Its a square oast.Managed to get the cowl up before xmas, it’s been in the way for months since i finished it. More than a few delays getting the oast stripped and reslated and then finding someone to do the leadwork. Apologies the earlier explanation was a bit confused, the roof structure is/will be ventilated (min 50mm air gap ventilation at low and high level) and so in that area there is no need for the insulation itself to be breathable, the breathability is required in respect of the masonry walls, the suspended ground floors and eventually the ground floor in what was the barn the oast is attached to.
    •  
      CommentAuthordjh
    • CommentTimeDec 28th 2020
     
    Just to throw another suggestion in - have you considered warmcel? You might be able to use it both for the walls and the roof.
  3.  
    Posted By: Artigliothe roof structure is/will be ventilated (min 50mm air gap ventilation at low and high level) and so in that area there is no need for the insulation itself to be breathable, the breathability is required in respect of the masonry walls,

    OK roof sorted - How do you get breathability on the masonry walls if as is usual you put a VCL on the warm side of the insulation? Never mind Celotex, Kingspan or other XPS as the insulation.
    •  
      CommentAuthordjh
    • CommentTimeDec 28th 2020
     
    Posted By: Peter_in_HungaryOK roof sorted - How do you get breathability on the masonry walls if as is usual you put a VCL on the warm side of the insulation? Never mind Celotex, Kingspan or other XPS as the insulation.

    (a) use a moisture-buffering insulation, such as woodfibre or Warmcel
    (b) use a variable permeability VCL such as Intello
    • CommentAuthorArtiglio
    • CommentTimeDec 28th 2020 edited
     
    As per djh , the masonry spec is using woodfibre bonded internally and finished with naumit plasters, no vcl in these areas, though a breathable water repellant treatment has been recommended for the outside surfaces, apparently its not noticeable once dried ( if thats the route i take a test area will be done first), expect its similar to a “masonry water repellant” i used on some old weathered chimney stacks i repaired /repointed, 4 years on they look fine.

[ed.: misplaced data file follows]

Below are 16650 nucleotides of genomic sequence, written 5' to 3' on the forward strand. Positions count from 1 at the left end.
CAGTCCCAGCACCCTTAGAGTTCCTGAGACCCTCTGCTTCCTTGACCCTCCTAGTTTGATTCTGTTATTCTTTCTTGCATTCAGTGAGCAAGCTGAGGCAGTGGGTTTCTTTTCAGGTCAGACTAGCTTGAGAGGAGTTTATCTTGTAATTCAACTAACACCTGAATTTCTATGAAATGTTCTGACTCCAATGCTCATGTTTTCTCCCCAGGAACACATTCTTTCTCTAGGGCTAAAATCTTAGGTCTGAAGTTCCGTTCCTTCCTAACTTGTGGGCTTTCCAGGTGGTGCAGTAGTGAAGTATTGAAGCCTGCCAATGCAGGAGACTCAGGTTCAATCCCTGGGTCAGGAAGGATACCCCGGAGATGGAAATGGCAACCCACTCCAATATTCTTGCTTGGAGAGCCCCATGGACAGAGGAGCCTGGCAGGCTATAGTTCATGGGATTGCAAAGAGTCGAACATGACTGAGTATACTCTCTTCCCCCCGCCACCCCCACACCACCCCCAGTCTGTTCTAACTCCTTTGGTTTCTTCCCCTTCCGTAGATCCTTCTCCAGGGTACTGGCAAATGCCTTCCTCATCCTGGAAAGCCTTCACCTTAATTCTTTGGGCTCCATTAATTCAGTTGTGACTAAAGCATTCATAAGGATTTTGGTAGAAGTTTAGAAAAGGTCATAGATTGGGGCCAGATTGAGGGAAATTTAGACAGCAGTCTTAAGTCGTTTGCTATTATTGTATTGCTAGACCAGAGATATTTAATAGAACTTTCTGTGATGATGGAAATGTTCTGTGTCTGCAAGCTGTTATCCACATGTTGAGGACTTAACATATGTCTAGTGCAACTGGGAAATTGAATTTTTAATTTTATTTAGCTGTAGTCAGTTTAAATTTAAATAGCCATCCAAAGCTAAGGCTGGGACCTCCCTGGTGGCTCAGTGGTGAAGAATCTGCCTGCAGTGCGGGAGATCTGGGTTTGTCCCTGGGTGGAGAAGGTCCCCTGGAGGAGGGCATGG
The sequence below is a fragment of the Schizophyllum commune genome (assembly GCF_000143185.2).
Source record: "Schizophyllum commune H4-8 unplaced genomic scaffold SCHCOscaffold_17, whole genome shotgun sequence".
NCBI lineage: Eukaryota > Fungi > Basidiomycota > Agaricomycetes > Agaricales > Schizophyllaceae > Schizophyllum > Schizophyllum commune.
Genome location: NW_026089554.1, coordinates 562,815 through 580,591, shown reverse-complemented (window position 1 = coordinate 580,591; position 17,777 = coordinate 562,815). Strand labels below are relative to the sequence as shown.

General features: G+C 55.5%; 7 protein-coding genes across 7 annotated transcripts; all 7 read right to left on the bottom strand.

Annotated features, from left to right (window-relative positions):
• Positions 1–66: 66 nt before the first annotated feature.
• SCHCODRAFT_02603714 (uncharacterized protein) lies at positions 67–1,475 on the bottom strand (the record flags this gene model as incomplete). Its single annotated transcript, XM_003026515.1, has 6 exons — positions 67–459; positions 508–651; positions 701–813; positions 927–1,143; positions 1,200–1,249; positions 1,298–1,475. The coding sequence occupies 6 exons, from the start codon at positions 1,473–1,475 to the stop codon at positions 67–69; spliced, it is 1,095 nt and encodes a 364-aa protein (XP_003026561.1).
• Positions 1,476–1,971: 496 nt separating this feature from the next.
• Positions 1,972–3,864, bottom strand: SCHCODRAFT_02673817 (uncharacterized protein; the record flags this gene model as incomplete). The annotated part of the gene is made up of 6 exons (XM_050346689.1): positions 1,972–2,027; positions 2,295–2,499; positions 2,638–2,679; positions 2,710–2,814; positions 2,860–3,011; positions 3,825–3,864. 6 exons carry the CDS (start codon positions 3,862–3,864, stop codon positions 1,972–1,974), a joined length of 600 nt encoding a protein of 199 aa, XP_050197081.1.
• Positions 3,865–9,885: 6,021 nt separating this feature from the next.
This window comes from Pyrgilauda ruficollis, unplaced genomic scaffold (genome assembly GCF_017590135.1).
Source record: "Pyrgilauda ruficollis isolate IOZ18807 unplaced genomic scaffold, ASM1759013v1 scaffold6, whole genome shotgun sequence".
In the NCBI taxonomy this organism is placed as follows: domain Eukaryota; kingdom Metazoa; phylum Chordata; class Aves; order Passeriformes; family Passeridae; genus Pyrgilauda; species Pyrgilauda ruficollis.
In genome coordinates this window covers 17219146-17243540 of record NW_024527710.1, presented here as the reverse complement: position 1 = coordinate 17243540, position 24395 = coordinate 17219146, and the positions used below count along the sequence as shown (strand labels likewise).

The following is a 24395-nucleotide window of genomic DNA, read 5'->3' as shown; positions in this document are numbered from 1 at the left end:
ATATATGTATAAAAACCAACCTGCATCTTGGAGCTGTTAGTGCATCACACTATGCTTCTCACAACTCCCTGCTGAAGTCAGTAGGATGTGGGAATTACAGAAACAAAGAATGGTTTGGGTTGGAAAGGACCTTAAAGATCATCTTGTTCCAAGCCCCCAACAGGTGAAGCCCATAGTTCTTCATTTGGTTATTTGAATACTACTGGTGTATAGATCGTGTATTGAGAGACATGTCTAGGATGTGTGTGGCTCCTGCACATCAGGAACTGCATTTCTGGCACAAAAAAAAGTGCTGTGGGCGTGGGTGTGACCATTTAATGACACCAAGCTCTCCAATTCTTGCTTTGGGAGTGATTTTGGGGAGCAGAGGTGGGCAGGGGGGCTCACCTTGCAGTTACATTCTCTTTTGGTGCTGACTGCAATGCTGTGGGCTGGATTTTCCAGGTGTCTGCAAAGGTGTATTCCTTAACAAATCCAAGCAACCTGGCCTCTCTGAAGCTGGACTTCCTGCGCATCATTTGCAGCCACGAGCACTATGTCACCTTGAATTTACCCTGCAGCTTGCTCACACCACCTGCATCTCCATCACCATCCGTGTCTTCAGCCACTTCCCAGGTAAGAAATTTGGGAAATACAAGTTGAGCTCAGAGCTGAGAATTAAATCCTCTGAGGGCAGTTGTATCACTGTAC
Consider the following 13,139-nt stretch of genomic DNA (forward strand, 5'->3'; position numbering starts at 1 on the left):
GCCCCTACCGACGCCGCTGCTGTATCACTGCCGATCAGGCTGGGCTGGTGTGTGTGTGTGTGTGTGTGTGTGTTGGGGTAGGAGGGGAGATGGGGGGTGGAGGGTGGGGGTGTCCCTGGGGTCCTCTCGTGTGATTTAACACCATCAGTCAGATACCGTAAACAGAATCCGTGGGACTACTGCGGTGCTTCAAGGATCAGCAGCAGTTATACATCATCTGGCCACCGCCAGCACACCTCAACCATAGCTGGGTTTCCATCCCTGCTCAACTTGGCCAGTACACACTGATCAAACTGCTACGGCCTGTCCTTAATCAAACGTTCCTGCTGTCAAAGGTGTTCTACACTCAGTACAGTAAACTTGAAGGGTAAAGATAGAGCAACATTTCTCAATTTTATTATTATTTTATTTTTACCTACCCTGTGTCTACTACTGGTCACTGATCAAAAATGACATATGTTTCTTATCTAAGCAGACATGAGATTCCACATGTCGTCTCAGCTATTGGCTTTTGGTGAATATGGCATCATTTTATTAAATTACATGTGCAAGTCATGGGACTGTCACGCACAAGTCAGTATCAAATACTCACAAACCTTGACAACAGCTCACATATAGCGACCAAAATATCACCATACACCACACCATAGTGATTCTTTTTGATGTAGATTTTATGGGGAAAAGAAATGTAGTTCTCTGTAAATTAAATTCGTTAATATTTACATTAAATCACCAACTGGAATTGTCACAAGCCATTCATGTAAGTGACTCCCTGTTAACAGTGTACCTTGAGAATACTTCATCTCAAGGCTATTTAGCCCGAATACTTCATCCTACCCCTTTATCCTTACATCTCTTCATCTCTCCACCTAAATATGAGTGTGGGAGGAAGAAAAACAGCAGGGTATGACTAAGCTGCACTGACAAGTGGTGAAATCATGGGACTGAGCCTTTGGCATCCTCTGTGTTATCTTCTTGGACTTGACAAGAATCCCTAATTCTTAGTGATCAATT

Suspended floors at ground level are another area to look at, designer would prefer to backfill and use asome sort of foam glass based system. The underfloor voids are currently poorly ventilated (older end has no ventilation but a 30” void under the joists, though floor has been replaced at some point as old timbers had rotted away, in newer end (1930’s void is only 7” but does have some ventilation) everything seems sound.
  4.  
    + another 1 for wood-fibre. Just spending my 'Christmas Holiday' preparing for the next round. Must just say again how easy Baumit plasters are to use - the only thing you really have to get used to is the speed - everything's a lot slower than 'pink'. Just off to mix some more!
    •  
      CommentAuthordjh
    • CommentTimeDec 29th 2020
     
    Posted By: Artiglioa breathable water repellant treatment has been recommended for the outside surfaces, apparently its not noticeable once dried

    I can vouch for that. I used some on the clay-paint-on-lime-plaster in our showers and it works.
    • CommentAuthorkristeva
    • CommentTimeJan 1st 2021
     
    Posted By: djh
    Posted By: Artiglioa breathable water repellant treatment has been recommended for the outside surfaces, apparently its not noticeable once dried

    I can vouch for that. I used some on the clay-paint-on-lime-plaster in our showers and it works.


    Which make is this. I'd be interested in that when I do my bathroom
    • CommentAuthorkristeva
    • CommentTimeJan 1st 2021
     
    Posted By: ArtiglioSuspended floors at ground level are another area to look at, designer would prefer to backfill and use asome sort of foam glass based system. The underfloor voids are currently poorly ventilated (older end has no ventilation but a 30” void under the joists, though floor has been replaced at some point as old timbers had rotted away, in newer end (1930’s void is only 7” but does have some ventilation) everything seems sound.


    The biggest problem with insulating a suspended floor is the belly ache of getting all the floorboards up. If your floors aren't original I guess that's not such a problem. I've only got a few of my boards up and even though it was necessary it felt like total vandalism. I was as careful as I could be and I hated every moment of it.
    •  
      CommentAuthordjh
    • CommentTimeJan 1st 2021
     
    Posted By: kristevaWhich make is this.

    You mean the water repellant? - Stormdry. The paint was Earthborn.